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Undoing a record

I am building a database that I need to make as robust and "idiot-proof" as possible. For the latter, this means that every eventuality has to have a user friendly outcome to a non-computer person.
This case involves undoing a record that is partially entered by the user. In particular, when a field is keyed but the user decides to clear it by backspacing and then clicking away from the record, I need that record not to be saved in the table.
I have included a sample database and a Word document with a few illustrations. The database has some code for "Before Update" for the Form and for the Field.
Firstly, is what I want to do possible? Secondly my code produces unexpected messages when in tracing mode, but different ones when there are no breakpoints.
Please assist.
Thanks in anticipation.
Undo.zip
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Henry_Harris
Asked:
Henry_Harris
2 Solutions
 
Scott McDaniel (Microsoft Access MVP - EE MVE )Infotrakker SoftwareCommented:
This will undo the record:

If Me.Dirty Then
  Me.Undo
End If

This would be done in the Before Update event.

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peter57rCommented:
You will have to define 'partially entered'  and convert that into code which tests specific fields for data values as a record is about to be saved.

So in the form_beforeupdate event procedure you might have..

if isnull(me.field1) or isnull(me.field2) then
 if msgbox( "incomplete record. Do you want to Save?", vbQuestion+vbyesno) = vbno then
    me.undo  ' will undo all entries made so far
    cancel = true ' cancels save
  else ' allow save to proceed
   ' do nothing
  end if
else  ' all fields are ok
' do nothing
end if

You need to bear in mind that this will undo all entries/changes if a No response is given.


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Henry_HarrisAuthor Commented:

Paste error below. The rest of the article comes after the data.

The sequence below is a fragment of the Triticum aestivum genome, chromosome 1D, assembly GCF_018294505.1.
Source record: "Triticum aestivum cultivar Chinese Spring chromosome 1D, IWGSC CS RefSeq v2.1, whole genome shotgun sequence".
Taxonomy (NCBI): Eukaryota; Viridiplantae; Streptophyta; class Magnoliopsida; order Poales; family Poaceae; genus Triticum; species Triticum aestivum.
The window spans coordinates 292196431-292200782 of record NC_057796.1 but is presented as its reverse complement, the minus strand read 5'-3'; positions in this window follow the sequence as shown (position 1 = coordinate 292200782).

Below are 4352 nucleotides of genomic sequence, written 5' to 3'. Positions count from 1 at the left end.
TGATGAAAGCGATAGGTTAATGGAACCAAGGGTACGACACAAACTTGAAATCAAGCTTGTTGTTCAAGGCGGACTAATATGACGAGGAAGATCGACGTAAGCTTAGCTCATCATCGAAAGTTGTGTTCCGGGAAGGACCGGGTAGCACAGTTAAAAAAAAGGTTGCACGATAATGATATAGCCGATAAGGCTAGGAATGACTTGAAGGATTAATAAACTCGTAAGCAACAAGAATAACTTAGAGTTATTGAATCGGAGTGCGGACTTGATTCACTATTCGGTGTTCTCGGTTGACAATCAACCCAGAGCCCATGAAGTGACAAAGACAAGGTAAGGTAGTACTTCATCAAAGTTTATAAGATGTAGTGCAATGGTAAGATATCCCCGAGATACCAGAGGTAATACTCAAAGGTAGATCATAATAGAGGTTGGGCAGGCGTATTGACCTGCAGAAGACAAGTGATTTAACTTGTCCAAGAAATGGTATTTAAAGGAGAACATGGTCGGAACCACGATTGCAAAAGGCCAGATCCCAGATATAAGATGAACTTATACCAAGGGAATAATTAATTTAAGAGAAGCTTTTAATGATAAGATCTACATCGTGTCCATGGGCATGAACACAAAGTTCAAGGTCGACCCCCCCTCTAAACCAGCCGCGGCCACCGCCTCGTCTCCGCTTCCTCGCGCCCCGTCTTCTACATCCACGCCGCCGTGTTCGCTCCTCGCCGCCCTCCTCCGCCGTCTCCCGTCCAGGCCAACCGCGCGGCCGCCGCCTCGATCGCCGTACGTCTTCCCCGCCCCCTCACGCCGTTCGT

Thanks for your posts.
I simplified my sample, but it looks as though I oversimplyfied it. Please find attached a more appropriate sample.
Having been prompted by your replies, I have looked even harder at what I have been trying to achieve. The sample I have attached still has a problem when an entry is started in the subform, backspaced clear and then clicked away.
I believe I know the solution, but I would welcome opinions from others.
Undo.zip
0
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Jim Dettman (Microsoft MVP/ EE MVE)PresidentCommented:
<<The sample I have attached still has a problem when an entry is started in the subform, backspaced clear and then clicked away.
I believe I know the solution, but I would welcome opinions from others.>>
  When it comes to subforms, you have two options:
1. Bind the main and subform in code so you can use a transaction
2. use temp tables - when the user edits or adds, you copy everything to the temp tables.  If they save, you copy back.  If they cancel, you simply don't do anything.
  The problem with a main/subform combination is that Access comits the main form record when you enter a subform (you don't even have to do anything to it).
JimD.
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Helen FeddemaCommented:
I agree with Jim.  For total control of backing out of creating a new record, make your form(s) unbound, and only save the new record (perhaps with a confirmation) when the user clicks a Save button.
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Henry_HarrisAuthor Commented:
Thank you for your posts. It looks as though I have to learn more about Access, especially the term transactions. Your advice is welcome, it is just a bit more than I am used to.
My solution that works, made use of Form.Undo rather than Control.Undo.
Would you guys mind sharing the points.
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Jim Dettman (Microsoft MVP/ EE MVE)PresidentCommented:
<<Thank you for your posts. It looks as though I have to learn more about Access, especially the term transactions. Your advice is welcome, it is just a bit more than I am used to.>>
Yes, unfortunately this is one area I think Access is quite poor. I understand the reasons behind it and why it is the way it is, but you would think they (Microsoft) would have done it differently.
<<Would you guys mind sharing the points.>>
No issues with that. Helen's idea of an unbound main form is a good one!
JimD.
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Henry_HarrisAuthor Commented:
Good responses. I have only marked it partially easy to follow as the recommendations, which I accept, require me to do some extra learning.
Thanks both.
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Jim P.Commented:
The other thought would be to look at a more robust solution like SQL 200x Express and VB.Net
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